Voters will not only choose the next president on Tuesday, but in many states they will also cast ballots affecting higher colleges and universities across the country.
The two measures getting the most attention are proposed affirmative action bans in Nebraska and Colorado. If passed, they would prohibit public colleges and universities from offering scholarships and programs to minorities and women.
Both bans come from California businessman Ward Connerly, whose organization successfully passed affirmative action bans in California in 1996, Washington in 1998 and Michigan in 2006.
Connerly, who is Black, says he thinks affirmative action is an outdated system that reinforces the perception minorities are second-class citizens who need help to succeed. His fight against affirmative action started when he became convinced schools were admitting less qualified minority applicants over more qualified Whites.
Affirmative action is an antiquated system that, rather than helping minorities, reinforces the perception they are second-class citizens who need help to succeed, Connerly told The Associated Press last month.
Opponents of the measures argue the bans would eliminate programs essential to giving equal opportunity to historically disadvantaged groups like women and minorities. If passed, it would become illegal for Nebraska and Colorado state universities and colleges to continue recruitment and awarding scholarships based on gender, ethnicity and race.
The bans would also prohibit pubic institutions in those states from taking these factors into consideration when hiring employees or contractors.
“Programs we have in Nebraska ensure that all citizens enjoy equality of opportunity, which is not something that’s always been the case,” says David Kramer, campaign director for Nebraskans United, which opposes the measure.
Education would be impacted the most if the proposed ban takes effect, Kramer says.
After similar measures passed elsewhere, state colleges and universities saw a drop in the diversity of their incoming students.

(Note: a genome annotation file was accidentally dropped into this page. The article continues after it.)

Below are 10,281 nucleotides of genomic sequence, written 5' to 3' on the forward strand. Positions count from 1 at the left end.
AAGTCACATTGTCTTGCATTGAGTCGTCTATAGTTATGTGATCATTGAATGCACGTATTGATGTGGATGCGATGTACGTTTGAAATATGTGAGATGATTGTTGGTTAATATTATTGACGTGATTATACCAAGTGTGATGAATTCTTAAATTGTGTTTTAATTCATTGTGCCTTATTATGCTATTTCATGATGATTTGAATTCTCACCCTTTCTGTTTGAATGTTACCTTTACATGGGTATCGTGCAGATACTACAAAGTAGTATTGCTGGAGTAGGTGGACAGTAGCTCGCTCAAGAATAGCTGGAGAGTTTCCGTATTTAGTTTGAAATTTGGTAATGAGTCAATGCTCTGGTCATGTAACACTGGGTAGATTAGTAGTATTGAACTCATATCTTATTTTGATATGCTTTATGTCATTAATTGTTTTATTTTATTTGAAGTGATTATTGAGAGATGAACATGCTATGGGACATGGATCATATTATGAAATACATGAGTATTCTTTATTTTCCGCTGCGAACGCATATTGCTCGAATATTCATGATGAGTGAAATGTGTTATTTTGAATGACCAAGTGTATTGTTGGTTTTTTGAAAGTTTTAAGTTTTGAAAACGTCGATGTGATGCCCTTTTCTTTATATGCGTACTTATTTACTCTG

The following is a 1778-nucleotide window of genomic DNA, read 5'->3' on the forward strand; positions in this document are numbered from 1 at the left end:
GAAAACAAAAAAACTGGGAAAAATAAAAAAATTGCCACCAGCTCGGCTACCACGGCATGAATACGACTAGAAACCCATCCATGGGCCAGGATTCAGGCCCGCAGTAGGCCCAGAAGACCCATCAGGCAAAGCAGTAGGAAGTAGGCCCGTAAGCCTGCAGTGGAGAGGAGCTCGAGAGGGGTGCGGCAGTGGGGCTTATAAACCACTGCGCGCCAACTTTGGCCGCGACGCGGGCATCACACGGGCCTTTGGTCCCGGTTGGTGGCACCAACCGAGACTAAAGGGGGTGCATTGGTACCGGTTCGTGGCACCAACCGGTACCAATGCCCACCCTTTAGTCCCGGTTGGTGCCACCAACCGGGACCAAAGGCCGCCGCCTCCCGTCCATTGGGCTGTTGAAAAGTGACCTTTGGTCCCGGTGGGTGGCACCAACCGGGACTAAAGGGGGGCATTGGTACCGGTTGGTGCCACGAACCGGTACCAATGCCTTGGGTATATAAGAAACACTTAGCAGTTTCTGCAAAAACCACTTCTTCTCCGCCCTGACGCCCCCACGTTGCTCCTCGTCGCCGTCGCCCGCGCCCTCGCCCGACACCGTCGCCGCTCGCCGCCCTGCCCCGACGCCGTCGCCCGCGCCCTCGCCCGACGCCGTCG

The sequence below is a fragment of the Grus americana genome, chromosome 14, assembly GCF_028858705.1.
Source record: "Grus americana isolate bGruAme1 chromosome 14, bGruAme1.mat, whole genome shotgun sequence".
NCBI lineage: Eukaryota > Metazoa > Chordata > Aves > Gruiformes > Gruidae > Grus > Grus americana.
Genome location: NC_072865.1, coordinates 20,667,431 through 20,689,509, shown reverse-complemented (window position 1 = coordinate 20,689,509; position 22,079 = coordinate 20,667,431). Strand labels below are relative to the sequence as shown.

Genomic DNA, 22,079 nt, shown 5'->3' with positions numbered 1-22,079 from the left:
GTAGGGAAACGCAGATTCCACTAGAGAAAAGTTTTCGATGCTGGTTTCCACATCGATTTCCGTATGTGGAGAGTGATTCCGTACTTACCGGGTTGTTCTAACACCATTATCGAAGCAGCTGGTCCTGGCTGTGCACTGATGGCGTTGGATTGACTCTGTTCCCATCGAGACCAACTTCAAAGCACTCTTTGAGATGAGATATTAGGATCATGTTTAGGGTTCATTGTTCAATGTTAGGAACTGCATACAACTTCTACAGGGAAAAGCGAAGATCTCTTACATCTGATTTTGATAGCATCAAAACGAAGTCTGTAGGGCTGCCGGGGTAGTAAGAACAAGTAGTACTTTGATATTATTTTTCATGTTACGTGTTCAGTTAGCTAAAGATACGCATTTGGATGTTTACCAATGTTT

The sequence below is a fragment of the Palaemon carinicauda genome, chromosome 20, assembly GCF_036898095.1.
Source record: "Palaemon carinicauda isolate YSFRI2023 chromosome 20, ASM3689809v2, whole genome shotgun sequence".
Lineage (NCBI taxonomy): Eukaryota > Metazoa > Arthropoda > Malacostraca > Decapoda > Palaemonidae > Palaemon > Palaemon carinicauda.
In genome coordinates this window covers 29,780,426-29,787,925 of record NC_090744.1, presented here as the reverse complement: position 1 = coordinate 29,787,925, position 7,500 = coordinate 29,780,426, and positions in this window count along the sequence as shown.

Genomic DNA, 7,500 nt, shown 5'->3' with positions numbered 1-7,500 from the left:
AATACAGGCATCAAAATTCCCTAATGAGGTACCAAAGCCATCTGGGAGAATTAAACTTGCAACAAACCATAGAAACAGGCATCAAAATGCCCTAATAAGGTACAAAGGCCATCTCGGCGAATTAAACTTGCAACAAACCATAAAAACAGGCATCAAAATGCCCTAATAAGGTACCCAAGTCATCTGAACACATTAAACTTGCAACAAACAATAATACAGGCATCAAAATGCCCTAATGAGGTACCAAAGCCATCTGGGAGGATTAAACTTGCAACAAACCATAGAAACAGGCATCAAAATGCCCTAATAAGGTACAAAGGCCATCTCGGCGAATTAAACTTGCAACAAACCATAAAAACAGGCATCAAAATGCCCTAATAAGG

“Our country is built on fact that everyone is given a fair chance to succeed, and I believe eliminating equal opportunity takes that chance away,” says Gregory Cendana, vice president of the United States Student Association, the nation’s oldest student advocacy organization
Those who support Connerly’s proposal argue institutions of higher learning can still serve the same population with income based programs.
In addition to affirmative action, voters will decide whether to send more tax money to universities and colleges across the country.
Many of the measures propose using state revenue from gambling to fund education:
- Arkansas voters will decide on creating a state lottery with proceeds primarily funding college scholarships for state residents.
- Maryland voters will choose whether to allow slot machines in the state; the money would pay for public school and community college construction projects.
- In Missouri, voters will decide whether to repeals caps on gambling losses, which could generate more money for higher education and other state programs.
- And in Maine, voters will decide on building a casino with some proceeds going towards helping residents repay student loans.
Other measures would raise taxes to help cover college costs:
- Colorado voters will decide whether to raise taxes on the oil and gas industry and use the revenue to create college scholarships.
- Florida voters will decide on amending their state’s constitution to give counties the go-ahead to institute a sales tax supporting community colleges.
- Montana voters will decide whether to re-authorize a tax to support the state university system.
- And in New Mexico voters will decide on approving bonds for state universities and colleges.
For more information on state referenda that impact education, go to http://www.ncsl.org/statevote/StateVote2008.htm
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